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Abstraction

No matter how long you’ve been blogging, there is always more to learn. As part of the Weekly Writing Challenges,…

  • Ready to write? We’ll give you a new challenge each Monday. Publish a new post on your blog that interprets the challenge. Include a pingback and we’ll list your post below. Learn More

No matter how long you’ve been blogging, there is always more to learn. As part of the Weekly Writing Challenges, once a month, we’ll highlight a feature in the WordPress.com Dashboard and challenge you to incorporate it into your blog. We want to help you take full advantage of all the tools available on WordPress.com to make your blog the best it can be — and to make your friends jealous of your web wizardry.

To participate, tag your posts with DPchallenge or leave a link to your post in the comments. Please be sure your post has been specifically written in response to this challenge; obvious attempts to link-bait will be deleted. We’ll keep an eye on the tag and highlight some of our favorites on Freshly Pressed each Friday.


Since March is phoneography madness month at The Daily Post, this week’s feature-focused writing challenge is about — you guessed it — images! At WordPress.com, we love to help you show off your photography skills, whether it’s through a slick gallery carousel or by easily sharing photos on the go with a mobile app. But did you also know you can edit your images on WordPress.com?

For more in-depth changes to your photos — like editing color levels or adding some fancy Photoshop-esque effects — you will definitely want to use an image editor. However, if you’ve uploaded a photo onto one of your posts and realize it might look better if you cropped the edges in a bit, you can fix that without needing to leave your Dashboard. Or if you’ve inserted an amazing photograph, but realize you forgot to rotate it before uploading it to your blog, no worries! You can fix that without leaving your Dashboard as well. In fact, you can crop, rotate, resize, and flip your images all from within your WordPress.com Media Library. Nifty, eh?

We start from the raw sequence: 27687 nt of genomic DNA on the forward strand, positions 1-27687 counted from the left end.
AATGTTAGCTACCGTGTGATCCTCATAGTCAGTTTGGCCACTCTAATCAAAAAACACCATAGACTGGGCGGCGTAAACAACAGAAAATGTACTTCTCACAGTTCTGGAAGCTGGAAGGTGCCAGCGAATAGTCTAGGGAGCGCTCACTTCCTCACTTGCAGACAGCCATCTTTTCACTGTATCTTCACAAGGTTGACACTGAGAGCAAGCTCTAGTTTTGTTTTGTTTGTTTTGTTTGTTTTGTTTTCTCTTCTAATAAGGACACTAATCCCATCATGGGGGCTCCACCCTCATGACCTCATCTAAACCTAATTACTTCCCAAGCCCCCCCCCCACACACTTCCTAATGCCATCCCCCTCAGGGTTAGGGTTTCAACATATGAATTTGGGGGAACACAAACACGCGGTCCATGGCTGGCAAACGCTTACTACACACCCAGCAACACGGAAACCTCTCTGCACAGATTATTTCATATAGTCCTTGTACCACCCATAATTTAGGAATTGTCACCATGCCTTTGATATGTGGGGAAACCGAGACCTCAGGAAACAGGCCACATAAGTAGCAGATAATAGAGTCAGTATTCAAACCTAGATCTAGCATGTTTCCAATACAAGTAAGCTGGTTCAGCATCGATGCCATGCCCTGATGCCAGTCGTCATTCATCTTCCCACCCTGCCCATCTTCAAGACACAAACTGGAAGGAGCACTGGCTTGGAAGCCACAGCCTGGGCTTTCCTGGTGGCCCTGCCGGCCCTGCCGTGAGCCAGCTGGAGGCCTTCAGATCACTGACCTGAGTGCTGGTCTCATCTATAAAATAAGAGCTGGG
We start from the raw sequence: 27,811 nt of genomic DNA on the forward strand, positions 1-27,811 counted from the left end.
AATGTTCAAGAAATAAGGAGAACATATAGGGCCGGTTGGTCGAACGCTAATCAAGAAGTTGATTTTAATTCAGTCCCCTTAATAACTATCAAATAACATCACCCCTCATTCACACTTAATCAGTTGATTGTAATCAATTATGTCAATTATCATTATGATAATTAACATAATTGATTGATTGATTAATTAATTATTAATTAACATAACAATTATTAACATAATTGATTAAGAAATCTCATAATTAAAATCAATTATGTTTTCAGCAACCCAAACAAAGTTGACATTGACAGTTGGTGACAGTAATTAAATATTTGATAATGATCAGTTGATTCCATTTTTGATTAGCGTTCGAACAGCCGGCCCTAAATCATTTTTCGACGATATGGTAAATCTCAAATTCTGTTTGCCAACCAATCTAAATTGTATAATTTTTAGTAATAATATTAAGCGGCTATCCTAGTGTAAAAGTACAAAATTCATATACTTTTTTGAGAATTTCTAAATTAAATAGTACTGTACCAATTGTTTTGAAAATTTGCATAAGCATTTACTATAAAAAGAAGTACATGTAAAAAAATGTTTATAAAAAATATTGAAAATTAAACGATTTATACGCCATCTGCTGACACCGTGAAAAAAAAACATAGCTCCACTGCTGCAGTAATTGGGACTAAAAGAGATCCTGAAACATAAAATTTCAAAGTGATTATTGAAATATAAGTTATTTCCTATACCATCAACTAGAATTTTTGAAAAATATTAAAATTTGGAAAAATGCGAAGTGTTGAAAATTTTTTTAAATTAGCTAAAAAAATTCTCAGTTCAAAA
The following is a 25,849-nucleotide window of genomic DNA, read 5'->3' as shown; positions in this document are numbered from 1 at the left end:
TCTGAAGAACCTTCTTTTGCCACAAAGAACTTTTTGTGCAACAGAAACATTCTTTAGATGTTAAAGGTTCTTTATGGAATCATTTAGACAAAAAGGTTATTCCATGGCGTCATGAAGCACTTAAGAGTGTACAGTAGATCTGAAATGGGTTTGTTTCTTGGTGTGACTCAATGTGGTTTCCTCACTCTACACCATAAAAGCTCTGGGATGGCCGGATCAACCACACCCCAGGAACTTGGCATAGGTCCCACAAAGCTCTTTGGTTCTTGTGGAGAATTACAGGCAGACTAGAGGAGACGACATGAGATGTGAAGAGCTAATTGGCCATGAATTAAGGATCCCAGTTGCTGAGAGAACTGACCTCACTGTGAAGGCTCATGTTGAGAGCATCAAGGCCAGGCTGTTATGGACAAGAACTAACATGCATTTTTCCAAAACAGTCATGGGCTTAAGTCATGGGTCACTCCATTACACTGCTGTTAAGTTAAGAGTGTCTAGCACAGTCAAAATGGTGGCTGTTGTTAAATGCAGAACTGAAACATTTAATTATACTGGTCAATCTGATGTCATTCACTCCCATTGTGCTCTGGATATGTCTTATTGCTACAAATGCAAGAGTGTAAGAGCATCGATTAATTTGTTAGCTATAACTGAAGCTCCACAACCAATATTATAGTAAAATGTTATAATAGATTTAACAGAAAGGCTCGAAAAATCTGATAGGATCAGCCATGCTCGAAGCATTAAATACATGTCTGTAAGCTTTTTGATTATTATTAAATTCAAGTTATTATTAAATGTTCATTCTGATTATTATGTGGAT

I actually flipped this photograph of some farm equipment image over on its side. Can you tell?

I flipped this abstract photo of old farm equipment over on its side. Can you tell?

After uploading an image to your blog, there are two places where you can make these edits. The first is through your Add Media button on your Add New Post page by clicking on the Edit Image link. The second option is by going to your Media Library, clicking on the Edit link for the image you’d like to change, then clicking on the Edit Image button.  After you make your changes, be sure to click on the Update button so your changes become active. For a step-by-step guide to editing your photos on WordPress.com, check out our Support page.

Close up! Who can tell what this is a picture of?

Close-up! Can you figure out what this is?

For these week’s writing challenge, experiment with image editing on WordPress.com. Take one of your existing photos and rework it by either cropping it into an extreme close-up, flipping it around, or turning it on its side. Then, write a post about your (now) abstract photography skills. Need some ideas to get you started?